Tensile Stress-Driven Surface Wrinkles on Cylindrical Core-Shell Soft Solids

S Tang and Y Li and WK Liu and N Hu and XH Peng and ZY Guo, JOURNAL OF APPLIED MECHANICS-TRANSACTIONS OF THE ASME, 82, 121002 (2015).

DOI: 10.1115/1.4031244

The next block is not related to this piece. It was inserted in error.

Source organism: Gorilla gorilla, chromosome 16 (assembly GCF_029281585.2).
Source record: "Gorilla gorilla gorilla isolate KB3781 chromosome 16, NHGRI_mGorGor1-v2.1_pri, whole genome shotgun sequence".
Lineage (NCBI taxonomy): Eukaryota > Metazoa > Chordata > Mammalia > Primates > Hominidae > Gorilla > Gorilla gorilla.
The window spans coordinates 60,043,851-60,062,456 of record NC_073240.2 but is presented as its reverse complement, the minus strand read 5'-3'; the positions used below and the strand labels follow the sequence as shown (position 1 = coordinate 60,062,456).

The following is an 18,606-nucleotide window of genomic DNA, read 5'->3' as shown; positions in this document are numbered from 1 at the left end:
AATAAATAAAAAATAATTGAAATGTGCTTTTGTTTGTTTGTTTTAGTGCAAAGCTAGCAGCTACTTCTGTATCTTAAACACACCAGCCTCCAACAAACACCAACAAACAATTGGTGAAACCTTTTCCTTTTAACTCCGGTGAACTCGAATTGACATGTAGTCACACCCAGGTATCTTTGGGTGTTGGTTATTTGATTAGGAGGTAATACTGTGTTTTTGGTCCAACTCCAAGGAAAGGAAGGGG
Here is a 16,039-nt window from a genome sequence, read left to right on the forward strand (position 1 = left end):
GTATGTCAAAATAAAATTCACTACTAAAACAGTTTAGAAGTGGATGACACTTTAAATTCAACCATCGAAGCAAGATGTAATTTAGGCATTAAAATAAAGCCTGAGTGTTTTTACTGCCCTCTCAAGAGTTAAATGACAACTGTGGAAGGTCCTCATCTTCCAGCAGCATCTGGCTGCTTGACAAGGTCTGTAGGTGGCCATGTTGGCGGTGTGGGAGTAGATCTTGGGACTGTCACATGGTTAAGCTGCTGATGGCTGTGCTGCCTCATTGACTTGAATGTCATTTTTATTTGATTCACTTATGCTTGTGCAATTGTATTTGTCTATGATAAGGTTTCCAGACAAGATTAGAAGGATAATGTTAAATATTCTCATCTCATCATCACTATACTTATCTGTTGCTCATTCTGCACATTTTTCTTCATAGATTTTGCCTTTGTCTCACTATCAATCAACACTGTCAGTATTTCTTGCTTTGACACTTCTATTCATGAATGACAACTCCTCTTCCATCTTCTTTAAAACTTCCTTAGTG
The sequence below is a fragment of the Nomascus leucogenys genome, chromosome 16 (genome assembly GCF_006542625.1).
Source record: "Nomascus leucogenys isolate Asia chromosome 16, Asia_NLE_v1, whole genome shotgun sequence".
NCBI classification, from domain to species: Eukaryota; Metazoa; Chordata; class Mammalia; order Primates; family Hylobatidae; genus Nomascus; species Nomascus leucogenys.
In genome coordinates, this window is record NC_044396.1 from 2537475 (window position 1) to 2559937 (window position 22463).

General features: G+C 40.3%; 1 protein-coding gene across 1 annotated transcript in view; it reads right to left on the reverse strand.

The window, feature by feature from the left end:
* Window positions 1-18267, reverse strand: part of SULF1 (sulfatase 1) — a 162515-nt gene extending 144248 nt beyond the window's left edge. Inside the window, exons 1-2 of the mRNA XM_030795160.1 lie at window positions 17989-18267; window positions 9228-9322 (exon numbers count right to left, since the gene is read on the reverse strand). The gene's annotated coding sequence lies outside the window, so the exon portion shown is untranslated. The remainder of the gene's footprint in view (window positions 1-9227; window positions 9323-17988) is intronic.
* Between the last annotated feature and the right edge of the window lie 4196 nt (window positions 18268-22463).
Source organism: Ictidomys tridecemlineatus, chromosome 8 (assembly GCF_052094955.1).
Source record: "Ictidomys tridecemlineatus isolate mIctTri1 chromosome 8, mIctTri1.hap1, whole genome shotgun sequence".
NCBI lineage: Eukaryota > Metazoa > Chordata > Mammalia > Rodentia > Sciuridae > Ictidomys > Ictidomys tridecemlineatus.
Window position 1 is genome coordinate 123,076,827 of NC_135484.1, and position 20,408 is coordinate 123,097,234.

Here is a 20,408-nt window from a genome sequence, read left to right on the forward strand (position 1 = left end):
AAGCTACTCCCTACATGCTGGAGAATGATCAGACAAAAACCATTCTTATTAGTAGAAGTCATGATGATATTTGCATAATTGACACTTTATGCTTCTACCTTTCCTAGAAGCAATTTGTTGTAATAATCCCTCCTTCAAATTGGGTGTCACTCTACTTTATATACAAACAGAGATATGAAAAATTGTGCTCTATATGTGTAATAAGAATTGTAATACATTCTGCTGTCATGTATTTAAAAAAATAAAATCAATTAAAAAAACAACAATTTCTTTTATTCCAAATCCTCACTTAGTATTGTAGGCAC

It has been experimentally observed that wrinkles formed on the surface of electrospun polymer nanofibers when they are under uniaxial tension (Appl. Phys. Lett., 91, p. 151901 (2007)). Molecular dynamics (MD) simulations, finite element analyses (FEA), and continuum theory calculations have been performed to understand this interesting phenomenon. The surface wrinkles are found to be induced by the cylindrical core-shell microstructure of polymer nanofibers, especially the mismatch of Poisson's ratio between the core and shell layers. Through the MD simulations, the polymer nanofiber is found to be composed of a glassy core embedded into a rubbery shell. The Poisson's ratios of the core and shell layers are close to that of the compressible (0.2) and incompressible (0.5) polymers, respectively. The core is twice stiffer than the shell, due to its highly packed polymer chains and large entanglement density. Based on this observation, a FEA model has been built to study surface instability of the cylindrical core-shell soft solids under uniaxial tension. The "polarization" mechanism at the interphase between the core and shell layers, induced by the mismatch of their Poisson's ratios, is identified as the key element to drive the surface wrinkles during the instability analysis. Through postbuckling analysis, the plastic deformation is also found to play an important role in this process. Without the plastic deformation, the initial imperfection cannot lead to surface wrinkles. The FEA model shows that the yielding stress (or strain rate) can greatly affect the onset and modes of surface wrinkles, which are in good agreement with experimental observations on electrospun polymer nanofibers. The deformation mechanism and critical condition for the surface wrinkles are further clarified through a simplified continuum theory. This study provides a new way to understand and control the surface morphology of cylindrical core-shell materials.

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